ADelphi is the computer program that runs the membership
system for all English Freemasonry at Freemasons’ Hall. It is a
very significant program developed upon Oracle, the world’s
leading database software. The United Grand Lodge of
England (UGLE) system was called ADelphi after the Greek
word for Brother and also, because it is a process to obtain
information, it is a play on words of the Greek consultation
of the Oracle at Delphi.
A programme of development funded by UGLE is now
currently underway in conjunction with the Provinces,
to extend the basic ADelphi program, which started
primarily as a project just for the needs of Freemasons’
Hall, into a system for the benefit of all the Provinces and
the membership as a whole. This exciting new system is
to be called Provincial ADelphi.
Provincial ADelphi will be of major benefit, as it is likely
in time to become the main system by which most Provinces
communicate with Masons in their Provincial area, and by
which these Provincial offices connect with the Freemasons’
As Masons become increasingly contactable through
their use of the internet, their Provincial offices will
be able to arrange membership renewal, subscriptions,
meetings, Visiting officers and even seating plans through
The Annual and Installation Returns will be processed
through this route, as will letters to Masons about Provincial
matters. Soon the Masonic Year Book for each Province will be
produced electronically, and then it may be possible for any
Mason to quickly access the up-to-date information directly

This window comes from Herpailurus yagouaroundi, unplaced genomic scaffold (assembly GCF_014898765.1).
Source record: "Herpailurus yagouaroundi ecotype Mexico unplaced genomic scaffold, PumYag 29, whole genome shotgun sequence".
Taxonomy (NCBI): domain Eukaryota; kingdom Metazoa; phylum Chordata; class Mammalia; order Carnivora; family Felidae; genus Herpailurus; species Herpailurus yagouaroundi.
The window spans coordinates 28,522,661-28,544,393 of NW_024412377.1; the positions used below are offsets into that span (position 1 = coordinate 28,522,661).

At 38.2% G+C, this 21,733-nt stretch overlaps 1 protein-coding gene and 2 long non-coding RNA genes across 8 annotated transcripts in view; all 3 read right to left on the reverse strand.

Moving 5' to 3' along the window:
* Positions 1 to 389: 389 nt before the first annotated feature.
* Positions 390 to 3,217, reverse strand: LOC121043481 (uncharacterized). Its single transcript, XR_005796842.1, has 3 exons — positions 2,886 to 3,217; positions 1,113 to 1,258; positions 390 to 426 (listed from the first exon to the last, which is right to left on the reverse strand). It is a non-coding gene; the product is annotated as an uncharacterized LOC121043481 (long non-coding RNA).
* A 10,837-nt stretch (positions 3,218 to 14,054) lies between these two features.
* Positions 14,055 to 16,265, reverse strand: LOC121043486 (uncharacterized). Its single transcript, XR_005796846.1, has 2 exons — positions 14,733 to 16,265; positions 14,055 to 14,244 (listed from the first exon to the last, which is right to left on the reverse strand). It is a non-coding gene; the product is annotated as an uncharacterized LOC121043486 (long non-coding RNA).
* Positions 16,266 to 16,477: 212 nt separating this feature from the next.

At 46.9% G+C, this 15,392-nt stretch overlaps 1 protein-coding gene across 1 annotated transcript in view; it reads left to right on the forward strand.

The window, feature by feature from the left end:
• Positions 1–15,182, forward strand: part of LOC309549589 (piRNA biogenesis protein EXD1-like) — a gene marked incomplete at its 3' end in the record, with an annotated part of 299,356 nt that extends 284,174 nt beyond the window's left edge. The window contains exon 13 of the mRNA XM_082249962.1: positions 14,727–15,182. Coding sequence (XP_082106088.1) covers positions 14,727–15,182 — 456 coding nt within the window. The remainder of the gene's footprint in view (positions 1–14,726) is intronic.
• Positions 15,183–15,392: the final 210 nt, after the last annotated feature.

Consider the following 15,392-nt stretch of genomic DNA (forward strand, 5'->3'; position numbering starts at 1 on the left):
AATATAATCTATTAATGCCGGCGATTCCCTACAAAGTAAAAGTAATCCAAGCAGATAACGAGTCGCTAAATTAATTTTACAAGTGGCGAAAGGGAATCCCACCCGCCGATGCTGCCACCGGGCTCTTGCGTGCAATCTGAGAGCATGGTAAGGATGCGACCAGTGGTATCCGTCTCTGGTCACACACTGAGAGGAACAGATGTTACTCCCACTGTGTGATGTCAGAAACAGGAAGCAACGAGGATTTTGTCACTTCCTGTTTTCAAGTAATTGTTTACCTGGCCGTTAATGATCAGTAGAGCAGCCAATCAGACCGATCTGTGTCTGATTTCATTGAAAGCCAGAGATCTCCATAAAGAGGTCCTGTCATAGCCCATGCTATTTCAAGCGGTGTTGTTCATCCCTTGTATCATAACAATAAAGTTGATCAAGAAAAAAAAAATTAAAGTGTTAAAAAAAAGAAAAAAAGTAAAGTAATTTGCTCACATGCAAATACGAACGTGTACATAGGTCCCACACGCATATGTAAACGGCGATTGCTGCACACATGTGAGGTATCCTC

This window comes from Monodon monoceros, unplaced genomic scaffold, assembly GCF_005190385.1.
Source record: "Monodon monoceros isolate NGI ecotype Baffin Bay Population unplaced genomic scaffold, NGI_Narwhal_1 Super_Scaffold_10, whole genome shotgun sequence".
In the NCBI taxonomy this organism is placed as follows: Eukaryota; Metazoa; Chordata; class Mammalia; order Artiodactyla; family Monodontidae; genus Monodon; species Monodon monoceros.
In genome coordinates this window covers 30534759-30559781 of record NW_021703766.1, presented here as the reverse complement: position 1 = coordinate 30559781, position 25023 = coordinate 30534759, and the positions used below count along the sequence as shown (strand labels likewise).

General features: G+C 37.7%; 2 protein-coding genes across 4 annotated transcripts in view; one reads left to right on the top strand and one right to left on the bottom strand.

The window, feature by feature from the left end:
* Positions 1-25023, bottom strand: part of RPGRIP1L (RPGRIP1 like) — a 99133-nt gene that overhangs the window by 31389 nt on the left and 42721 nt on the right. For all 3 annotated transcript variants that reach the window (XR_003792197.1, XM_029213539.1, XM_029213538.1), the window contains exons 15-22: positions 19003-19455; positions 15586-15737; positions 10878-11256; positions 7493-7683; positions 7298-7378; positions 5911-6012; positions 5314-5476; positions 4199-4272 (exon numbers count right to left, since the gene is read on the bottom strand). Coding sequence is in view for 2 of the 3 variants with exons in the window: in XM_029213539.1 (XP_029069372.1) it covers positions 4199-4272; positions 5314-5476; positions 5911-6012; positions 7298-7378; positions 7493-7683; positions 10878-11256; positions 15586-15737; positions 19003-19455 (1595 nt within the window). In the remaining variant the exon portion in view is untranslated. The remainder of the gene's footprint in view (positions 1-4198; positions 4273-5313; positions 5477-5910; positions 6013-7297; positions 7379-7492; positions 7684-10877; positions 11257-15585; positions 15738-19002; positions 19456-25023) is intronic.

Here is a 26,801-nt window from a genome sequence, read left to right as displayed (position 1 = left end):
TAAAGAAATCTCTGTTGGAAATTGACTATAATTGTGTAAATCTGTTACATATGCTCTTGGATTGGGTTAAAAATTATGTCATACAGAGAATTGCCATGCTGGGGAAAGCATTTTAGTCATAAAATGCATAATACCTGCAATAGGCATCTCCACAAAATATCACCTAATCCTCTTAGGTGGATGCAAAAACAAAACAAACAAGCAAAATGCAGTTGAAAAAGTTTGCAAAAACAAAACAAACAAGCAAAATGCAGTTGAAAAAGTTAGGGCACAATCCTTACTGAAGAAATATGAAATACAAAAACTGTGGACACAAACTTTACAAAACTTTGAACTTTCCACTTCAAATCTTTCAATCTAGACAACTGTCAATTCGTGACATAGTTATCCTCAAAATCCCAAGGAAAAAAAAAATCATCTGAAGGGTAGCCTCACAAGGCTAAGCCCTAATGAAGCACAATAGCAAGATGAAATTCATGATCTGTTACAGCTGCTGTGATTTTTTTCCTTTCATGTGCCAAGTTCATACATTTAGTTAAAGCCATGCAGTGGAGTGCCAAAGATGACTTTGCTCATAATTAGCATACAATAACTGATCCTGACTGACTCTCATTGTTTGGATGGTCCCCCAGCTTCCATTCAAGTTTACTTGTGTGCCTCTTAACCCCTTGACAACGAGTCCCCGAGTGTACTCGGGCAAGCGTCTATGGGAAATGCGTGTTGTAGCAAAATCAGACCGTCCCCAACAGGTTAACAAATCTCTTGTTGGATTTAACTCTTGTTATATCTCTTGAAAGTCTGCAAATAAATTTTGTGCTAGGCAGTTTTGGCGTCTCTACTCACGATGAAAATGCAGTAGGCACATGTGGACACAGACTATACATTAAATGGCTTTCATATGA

on the internet.
The potential for saving a great amount of time, especially
in Provincial offices, and the consequent likely cost-saving
is a significant benefit of introducing the system countrywide.
This whole process has been designed to be a collaborative
programme in conjunction with the Provinces. Before any
development work took place, the Director of Operations
at UGLE and key members of the IT Team visited Provinces
across the country to explain what was happening and ask
them what features they wanted.
A series of workshops with many more Provinces then
took place at Freemasons’ Hall to identify precisely the type
of specification that was required for the system.
A Project Plan was created and approved by the Board of
General Purposes. A set of three specially selected Provinces:
Hertfordshire, Surrey and Somerset, were contacted and
agreed to be ‘Pilot Provinces’ to test out the developments
as they were created, and agree a standard approach on behalf
of every Province.
Web site created by Mark Griffin